Google AdSense Arbitrage
In a previous post, I discussed the technique of using Google AdWords to send traffic to a site for a relatively small cost per click. At the end of that article, I briefly mentioned the concept of AdSense arbitrage. Which brings us to today’s topic.
A while back, ShoeMoney circulated his largest AdSense check from Google. I have no doubt that ShoeMoney works hard and uses a variety of techniques to generate that kind of cash flow, but I also have no doubt that a good percentage of his earnings comes from AdSense arbitrage.
The technique is fairly straightforward although it requires a significant time investment to get started. What you’re aiming to do is create a large number of low-cost ads that will drive traffic to your site where some percentage of your visitors will then click on other ads with a higher payout than your costs. I know some of you might find such a tactic questionable, but if in between ads you provide some valuable content to your site’s visitors, then it seems like a win-win situation to me. It is, of course, your prerogative to disagree.
There are a couple of techniques for building ads around keywords. You can take guesses, look at your web logs for ideas, or simply use your page titles as a starting point (I use this last technique). Regardless of the path you take, you’ll need to make use of Google’s Keyword tool to get the actual phrases people use and to determine which ones are popular with searchers, but relatively unpopular with advertisers. You should target specific phrases rather than general ones.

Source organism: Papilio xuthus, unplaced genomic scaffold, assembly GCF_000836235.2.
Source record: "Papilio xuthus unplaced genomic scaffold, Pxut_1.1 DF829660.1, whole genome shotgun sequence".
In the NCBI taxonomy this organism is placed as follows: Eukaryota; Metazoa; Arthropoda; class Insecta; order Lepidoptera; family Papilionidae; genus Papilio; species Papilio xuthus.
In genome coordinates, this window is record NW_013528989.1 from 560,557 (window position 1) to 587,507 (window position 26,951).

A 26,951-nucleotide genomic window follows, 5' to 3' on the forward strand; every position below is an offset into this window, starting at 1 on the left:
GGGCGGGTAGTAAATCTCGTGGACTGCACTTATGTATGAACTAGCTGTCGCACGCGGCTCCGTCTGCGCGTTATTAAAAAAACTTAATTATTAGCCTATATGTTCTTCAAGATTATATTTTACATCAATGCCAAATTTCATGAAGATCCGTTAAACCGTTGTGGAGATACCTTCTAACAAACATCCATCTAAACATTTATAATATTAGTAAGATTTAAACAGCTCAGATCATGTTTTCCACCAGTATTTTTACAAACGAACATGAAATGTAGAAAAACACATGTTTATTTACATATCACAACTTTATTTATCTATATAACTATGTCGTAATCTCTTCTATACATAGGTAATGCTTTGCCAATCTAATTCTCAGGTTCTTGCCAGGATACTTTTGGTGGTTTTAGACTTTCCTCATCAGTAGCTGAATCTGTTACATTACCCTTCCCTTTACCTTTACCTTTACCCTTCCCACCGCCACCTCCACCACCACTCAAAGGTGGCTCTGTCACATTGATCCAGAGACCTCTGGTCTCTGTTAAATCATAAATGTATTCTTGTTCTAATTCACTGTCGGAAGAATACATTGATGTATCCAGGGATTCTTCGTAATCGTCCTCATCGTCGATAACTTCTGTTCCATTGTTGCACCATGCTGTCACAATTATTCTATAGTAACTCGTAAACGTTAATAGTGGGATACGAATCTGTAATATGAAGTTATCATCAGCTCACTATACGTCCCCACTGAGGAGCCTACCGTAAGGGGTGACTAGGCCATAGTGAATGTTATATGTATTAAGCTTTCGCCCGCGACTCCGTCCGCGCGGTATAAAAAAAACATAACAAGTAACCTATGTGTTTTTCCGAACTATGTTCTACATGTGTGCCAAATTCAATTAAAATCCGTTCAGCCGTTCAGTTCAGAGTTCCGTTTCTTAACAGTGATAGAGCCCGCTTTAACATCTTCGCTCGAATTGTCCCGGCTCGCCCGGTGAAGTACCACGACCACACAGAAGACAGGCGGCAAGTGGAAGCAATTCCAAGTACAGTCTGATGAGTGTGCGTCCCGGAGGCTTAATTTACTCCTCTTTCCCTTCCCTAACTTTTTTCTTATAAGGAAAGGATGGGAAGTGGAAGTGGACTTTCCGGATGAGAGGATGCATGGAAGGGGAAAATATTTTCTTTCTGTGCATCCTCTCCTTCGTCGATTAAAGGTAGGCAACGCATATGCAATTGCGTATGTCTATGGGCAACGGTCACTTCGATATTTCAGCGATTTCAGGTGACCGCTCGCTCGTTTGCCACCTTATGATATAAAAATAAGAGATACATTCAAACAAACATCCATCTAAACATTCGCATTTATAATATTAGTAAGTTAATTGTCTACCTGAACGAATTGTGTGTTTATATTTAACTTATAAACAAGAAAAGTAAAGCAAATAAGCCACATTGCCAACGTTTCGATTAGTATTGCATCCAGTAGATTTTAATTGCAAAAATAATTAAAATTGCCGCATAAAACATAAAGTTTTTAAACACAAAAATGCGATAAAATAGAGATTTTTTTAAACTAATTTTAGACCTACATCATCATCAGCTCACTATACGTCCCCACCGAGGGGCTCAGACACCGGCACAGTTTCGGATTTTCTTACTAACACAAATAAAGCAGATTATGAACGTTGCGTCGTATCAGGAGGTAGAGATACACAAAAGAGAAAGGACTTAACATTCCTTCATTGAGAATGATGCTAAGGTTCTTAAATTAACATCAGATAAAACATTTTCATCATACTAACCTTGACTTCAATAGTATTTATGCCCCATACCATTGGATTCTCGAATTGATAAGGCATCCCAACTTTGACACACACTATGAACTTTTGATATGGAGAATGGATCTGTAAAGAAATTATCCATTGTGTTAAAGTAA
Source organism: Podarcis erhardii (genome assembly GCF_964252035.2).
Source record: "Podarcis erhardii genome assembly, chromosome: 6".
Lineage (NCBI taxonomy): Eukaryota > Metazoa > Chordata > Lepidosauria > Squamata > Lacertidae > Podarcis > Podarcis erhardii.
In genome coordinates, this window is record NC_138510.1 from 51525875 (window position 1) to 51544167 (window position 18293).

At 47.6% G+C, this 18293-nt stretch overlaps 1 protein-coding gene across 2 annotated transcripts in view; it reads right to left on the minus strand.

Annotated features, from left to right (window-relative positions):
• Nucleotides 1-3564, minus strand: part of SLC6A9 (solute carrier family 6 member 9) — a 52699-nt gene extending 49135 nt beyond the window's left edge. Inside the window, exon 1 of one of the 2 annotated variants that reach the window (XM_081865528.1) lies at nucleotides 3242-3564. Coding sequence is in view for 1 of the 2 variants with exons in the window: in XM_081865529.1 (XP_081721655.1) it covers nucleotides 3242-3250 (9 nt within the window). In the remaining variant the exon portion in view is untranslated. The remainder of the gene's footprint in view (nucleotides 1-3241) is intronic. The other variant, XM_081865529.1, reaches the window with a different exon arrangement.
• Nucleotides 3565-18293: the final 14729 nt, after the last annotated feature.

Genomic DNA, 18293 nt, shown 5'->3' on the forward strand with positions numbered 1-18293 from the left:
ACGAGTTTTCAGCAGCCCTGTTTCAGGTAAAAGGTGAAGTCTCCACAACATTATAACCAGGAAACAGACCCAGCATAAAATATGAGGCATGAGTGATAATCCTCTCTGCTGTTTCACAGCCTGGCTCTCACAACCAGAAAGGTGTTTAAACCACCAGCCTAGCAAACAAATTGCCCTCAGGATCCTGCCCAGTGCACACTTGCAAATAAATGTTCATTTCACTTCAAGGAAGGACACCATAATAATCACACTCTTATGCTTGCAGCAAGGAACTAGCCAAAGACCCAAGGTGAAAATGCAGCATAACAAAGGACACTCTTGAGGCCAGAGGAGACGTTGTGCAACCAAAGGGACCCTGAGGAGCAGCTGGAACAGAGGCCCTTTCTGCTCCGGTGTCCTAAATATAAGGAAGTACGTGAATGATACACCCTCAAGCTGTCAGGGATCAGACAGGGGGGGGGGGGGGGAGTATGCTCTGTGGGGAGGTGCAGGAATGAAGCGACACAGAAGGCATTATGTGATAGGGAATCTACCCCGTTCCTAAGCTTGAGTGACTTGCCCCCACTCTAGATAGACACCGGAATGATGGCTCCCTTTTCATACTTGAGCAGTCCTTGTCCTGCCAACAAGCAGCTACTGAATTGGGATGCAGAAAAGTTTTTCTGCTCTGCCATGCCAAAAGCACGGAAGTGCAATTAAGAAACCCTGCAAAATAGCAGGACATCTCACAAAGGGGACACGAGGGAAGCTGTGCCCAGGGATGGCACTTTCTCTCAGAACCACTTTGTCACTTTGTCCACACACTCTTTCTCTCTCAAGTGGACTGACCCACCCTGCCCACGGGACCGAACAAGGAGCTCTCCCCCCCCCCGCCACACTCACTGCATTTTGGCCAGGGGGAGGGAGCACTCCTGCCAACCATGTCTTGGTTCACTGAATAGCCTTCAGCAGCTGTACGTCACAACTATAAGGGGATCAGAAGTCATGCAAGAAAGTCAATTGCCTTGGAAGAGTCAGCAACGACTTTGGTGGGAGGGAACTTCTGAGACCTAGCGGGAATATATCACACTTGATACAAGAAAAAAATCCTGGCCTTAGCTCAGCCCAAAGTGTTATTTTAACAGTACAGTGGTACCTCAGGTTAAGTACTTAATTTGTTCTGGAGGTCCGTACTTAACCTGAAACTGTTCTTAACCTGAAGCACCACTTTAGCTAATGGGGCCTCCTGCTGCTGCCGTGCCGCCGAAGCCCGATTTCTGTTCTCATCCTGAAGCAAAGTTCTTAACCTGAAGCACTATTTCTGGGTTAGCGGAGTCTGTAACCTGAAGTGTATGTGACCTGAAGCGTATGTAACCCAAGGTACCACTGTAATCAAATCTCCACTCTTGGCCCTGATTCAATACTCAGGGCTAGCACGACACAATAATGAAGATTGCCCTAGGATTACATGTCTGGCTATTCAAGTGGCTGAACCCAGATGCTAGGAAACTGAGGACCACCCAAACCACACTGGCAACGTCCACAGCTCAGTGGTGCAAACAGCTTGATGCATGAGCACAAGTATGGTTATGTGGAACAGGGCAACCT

For instance, if your page is about building widgets, you’ll want to create an ad that is specific to building widgets and not one that targets the more general term widgets. More specific ads costs less than generic ones simple because there are fewer competing advertisers. Also, specific ads that very closely match the page’s content will be deemed to be high quality by Google which will further reduce your costs.
When a user clicks on your ad in Google’s search results, they’ll come to your site, read about building widgets while also being presented with more generic widget ads. This happens because most advertisers don’t know how or don’t care to build very specific ads. You are taking advantage of the gaps in between generic ads and the more specific ads you build. That’s the arbitrage part.
How long will this gap exist? I have no idea. Recent postings around the web seem to indicate that Google has already made adjustments that have apparently increased ad costs for arbitragers. However, I have not seen any impact to my campaigns so for the time being it seems that I’m OK in Google’s eyes.